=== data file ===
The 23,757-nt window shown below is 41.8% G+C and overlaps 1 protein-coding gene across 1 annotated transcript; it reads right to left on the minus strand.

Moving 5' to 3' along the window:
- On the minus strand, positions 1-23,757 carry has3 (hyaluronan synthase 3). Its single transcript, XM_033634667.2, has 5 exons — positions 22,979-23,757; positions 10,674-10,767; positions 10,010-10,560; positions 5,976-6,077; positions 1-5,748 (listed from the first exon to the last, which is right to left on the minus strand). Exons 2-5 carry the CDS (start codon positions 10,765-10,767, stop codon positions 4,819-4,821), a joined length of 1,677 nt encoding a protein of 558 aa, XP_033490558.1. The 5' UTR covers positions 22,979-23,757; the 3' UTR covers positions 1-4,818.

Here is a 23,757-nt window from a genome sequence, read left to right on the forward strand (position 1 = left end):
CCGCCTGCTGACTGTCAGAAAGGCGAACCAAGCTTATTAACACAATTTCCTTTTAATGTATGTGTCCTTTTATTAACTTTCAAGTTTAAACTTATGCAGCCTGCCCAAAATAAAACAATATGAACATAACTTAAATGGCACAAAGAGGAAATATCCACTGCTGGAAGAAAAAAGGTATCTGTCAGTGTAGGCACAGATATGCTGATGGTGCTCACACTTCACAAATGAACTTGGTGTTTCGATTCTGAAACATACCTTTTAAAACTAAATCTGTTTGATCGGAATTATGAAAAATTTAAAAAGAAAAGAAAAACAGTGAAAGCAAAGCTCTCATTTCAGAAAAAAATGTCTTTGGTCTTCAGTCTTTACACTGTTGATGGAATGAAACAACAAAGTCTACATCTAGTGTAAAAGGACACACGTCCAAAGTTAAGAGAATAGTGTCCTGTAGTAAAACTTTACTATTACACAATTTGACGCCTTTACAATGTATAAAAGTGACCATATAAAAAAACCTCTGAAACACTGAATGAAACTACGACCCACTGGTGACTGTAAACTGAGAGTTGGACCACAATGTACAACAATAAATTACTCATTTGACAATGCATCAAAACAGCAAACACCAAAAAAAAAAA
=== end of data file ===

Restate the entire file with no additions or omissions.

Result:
The 23,757-nt window shown below is 41.8% G+C and overlaps 1 protein-coding gene across 1 annotated transcript; it reads right to left on the minus strand.

Moving 5' to 3' along the window:
- On the minus strand, positions 1-23,757 carry has3 (hyaluronan synthase 3). Its single transcript, XM_033634667.2, has 5 exons — positions 22,979-23,757; positions 10,674-10,767; positions 10,010-10,560; positions 5,976-6,077; positions 1-5,748 (listed from the first exon to the last, which is right to left on the minus strand). Exons 2-5 carry the CDS (start codon positions 10,765-10,767, stop codon positions 4,819-4,821), a joined length of 1,677 nt encoding a protein of 558 aa, XP_033490558.1. The 5' UTR covers positions 22,979-23,757; the 3' UTR covers positions 1-4,818.

Here is a 23,757-nt window from a genome sequence, read left to right on the forward strand (position 1 = left end):
CCGCCTGCTGACTGTCAGAAAGGCGAACCAAGCTTATTAACACAATTTCCTTTTAATGTATGTGTCCTTTTATTAACTTTCAAGTTTAAACTTATGCAGCCTGCCCAAAATAAAACAATATGAACATAACTTAAATGGCACAAAGAGGAAATATCCACTGCTGGAAGAAAAAAGGTATCTGTCAGTGTAGGCACAGATATGCTGATGGTGCTCACACTTCACAAATGAACTTGGTGTTTCGATTCTGAAACATACCTTTTAAAACTAAATCTGTTTGATCGGAATTATGAAAAATTTAAAAAGAAAAGAAAAACAGTGAAAGCAAAGCTCTCATTTCAGAAAAAAATGTCTTTGGTCTTCAGTCTTTACACTGTTGATGGAATGAAACAACAAAGTCTACATCTAGTGTAAAAGGACACACGTCCAAAGTTAAGAGAATAGTGTCCTGTAGTAAAACTTTACTATTACACAATTTGACGCCTTTACAATGTATAAAAGTGACCATATAAAAAAACCTCTGAAACACTGAATGAAACTACGACCCACTGGTGACTGTAAACTGAGAGTTGGACCACAATGTACAACAATAAATTACTCATTTGACAATGCATCAAAACAGCAAACACCAAAAAAAAAAA